Nobel Prize 2016

Image by Reuters File Photo

Article by Joey Yoo

Once again, a Japanese man has won the Nobel Prize: Yoshinori Ohsumi was awarded the Nobel Prize in Physiology or Medicine for his discoveries on autophagy. Ohsumi is the twenty fifth Japanese man to win a Nobel Prize. He was given the 107th award in Physiology or Medicine.

Yoshinori Ohsumi has an impressive background and has received many awards for his work in science before this Nobel Prize. He was born in Fukuoka, in 1945. He is a cell biologist who specializes in the process of autophagy, and has been studying it for 27 years. highlights his most important achievements: In his academic years, he received a Bachelor of Science and a Doctorate of Science from the University of Tokyo; Later, he worked as a professor at many prestigious universities but is now retired and is the head of the Cell Biology Unit at the Tokyo Institute of Technology; His first paper was published in the Journal of Cell Biology in 1992. He then also received a Kyoto Prize for the autophagy experiment that he wrote about. Ohsumi has also received many prestigious awards in the past, such as the International Prize for Biology, the Rosenstein Award and the Wiley Prize in Biomedical Sciences to name a few. He has also collaborated on many scientific papers with his wife, Mariko, is also a professor, although she works at a different university (“Yoshinori”).

Autophagy was discovered in the 1960s, but the paper that Ohsumi wrote in 1993 helped biologists understand how it works. Autophagy comes from two Greek words: “auto”, which means self and “phagein”, which means to eat. Melissa Healy, a reporter from the LA times concisely explains autophagy. Autophagy’s primary function is to transfer dying or broken cells to somewhere in the body where they can be recycled. It helps destroy excess cells, and is also useful during starvation because it breaks down cells and turns their components into energy. Autophagy also helps protect the body from disease, helps embryos develop, differentiates cells, and strengthens the immune system. When autophagy, the removal of dead cells, is not completed, people may develop diabetes, Parkinson’s disease, and other sicknesses such as Alzheimer (Healy).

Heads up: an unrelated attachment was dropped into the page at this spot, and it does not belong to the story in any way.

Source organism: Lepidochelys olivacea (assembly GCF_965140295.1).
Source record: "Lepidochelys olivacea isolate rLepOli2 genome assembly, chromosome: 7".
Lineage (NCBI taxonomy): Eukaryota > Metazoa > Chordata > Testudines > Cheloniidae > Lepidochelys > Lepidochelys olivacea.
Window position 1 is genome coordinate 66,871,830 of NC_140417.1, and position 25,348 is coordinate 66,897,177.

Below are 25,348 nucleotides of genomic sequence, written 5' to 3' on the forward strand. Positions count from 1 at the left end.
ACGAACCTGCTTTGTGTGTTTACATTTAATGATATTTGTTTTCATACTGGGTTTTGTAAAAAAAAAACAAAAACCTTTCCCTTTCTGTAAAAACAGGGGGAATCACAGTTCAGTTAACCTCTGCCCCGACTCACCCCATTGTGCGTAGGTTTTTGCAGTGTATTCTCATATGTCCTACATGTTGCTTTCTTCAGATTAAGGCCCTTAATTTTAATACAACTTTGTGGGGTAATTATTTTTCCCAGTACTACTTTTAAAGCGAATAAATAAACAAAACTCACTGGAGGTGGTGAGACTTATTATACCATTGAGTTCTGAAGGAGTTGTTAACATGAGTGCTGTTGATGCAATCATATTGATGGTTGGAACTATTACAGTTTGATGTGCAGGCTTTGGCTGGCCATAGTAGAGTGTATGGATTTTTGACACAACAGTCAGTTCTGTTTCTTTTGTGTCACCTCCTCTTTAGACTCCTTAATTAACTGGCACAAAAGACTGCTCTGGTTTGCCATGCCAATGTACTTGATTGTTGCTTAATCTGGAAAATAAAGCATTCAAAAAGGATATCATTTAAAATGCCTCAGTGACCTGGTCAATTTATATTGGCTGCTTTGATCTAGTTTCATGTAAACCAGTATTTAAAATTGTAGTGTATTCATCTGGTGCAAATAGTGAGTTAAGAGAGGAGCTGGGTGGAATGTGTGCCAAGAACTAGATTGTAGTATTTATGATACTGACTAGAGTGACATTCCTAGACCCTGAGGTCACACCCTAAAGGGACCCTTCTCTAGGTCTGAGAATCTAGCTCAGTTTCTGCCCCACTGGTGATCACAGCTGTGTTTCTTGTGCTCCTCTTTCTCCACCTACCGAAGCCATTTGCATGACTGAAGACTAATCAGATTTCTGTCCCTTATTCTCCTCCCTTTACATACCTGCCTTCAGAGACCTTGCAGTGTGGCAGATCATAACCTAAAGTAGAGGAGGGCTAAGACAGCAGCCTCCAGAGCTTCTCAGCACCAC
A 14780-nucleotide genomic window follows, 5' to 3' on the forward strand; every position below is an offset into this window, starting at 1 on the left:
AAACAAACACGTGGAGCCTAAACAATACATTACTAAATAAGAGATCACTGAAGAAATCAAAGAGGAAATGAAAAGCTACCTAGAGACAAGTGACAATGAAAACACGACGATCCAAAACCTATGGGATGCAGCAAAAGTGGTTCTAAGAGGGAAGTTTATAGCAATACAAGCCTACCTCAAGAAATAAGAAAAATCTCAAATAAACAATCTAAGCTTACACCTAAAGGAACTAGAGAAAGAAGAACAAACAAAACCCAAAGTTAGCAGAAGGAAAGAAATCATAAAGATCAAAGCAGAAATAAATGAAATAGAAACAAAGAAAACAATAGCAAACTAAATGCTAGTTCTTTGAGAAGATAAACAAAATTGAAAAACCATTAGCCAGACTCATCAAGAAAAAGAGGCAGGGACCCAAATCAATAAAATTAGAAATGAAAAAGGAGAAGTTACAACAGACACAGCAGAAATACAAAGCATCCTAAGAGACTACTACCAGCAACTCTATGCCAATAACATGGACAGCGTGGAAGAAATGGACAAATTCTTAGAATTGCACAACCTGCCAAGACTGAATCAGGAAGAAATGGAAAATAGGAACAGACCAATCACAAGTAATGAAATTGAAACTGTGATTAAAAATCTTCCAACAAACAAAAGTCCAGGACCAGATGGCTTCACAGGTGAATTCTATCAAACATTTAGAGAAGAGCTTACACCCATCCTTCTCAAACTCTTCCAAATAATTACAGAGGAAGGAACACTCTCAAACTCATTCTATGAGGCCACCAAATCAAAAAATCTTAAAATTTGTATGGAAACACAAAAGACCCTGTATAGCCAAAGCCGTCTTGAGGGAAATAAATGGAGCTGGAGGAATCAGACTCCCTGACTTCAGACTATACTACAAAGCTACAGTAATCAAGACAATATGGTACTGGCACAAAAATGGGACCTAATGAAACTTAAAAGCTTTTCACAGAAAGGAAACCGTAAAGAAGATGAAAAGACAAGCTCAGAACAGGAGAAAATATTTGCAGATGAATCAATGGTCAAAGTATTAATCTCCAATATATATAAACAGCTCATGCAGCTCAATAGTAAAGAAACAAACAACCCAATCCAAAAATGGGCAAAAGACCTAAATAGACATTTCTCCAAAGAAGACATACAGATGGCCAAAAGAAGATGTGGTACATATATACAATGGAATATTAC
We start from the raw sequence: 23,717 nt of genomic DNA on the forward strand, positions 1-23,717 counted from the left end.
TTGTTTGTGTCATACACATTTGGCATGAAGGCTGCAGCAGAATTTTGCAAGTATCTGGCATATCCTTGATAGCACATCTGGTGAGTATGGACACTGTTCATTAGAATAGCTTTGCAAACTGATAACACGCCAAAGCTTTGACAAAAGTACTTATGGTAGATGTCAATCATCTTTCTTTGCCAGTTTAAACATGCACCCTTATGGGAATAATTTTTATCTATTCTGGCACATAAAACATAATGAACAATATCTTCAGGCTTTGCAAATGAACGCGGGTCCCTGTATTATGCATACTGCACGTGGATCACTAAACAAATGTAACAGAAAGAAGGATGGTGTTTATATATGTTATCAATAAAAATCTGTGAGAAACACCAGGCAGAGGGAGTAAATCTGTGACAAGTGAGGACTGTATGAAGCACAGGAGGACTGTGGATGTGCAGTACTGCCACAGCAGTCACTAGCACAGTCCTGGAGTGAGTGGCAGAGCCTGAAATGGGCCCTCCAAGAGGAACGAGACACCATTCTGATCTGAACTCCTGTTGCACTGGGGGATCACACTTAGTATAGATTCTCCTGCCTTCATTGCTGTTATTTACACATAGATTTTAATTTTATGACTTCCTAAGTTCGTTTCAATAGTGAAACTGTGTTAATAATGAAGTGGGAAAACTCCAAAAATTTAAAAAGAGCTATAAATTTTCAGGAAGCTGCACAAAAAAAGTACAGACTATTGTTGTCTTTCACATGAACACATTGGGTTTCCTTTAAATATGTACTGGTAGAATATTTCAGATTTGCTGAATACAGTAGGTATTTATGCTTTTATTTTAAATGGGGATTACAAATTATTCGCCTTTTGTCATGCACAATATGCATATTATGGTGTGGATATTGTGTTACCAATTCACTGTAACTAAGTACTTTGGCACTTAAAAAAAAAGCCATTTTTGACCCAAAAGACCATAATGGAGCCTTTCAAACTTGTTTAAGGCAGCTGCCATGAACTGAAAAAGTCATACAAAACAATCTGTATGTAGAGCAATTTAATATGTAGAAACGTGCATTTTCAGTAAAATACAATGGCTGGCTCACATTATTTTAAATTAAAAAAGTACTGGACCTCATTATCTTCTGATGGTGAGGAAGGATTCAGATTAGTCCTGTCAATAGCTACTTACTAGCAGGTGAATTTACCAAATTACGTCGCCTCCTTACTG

According to a recent article published by Science Magazine, Ohsumi received the Nobel Prize because he found autophagy in yeast cells. In the experiment he conducted, he was able to find fifteen genes responsible for autophagy. To do this, he developed a type of yeast that was missing certain genes. If the genes responsible for autophagy were missing, the vacuole would start to expand. This expansion occured because the vacuole is the place that cellular goes to get recycled. If autophagy did not happen, then the cells piled up at the vacuole.  Normally, the genes in yeast are so small that they can’t be seen under a microscope, but the vacuole being affected by the gene became big enough that the team was able to see it under a microscope (“Nobel Honors”).



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Media Source

Reuters File Photo. Yoshinori Ohsumi. N.d. Tokyo Institute of Technology, Tokyo.

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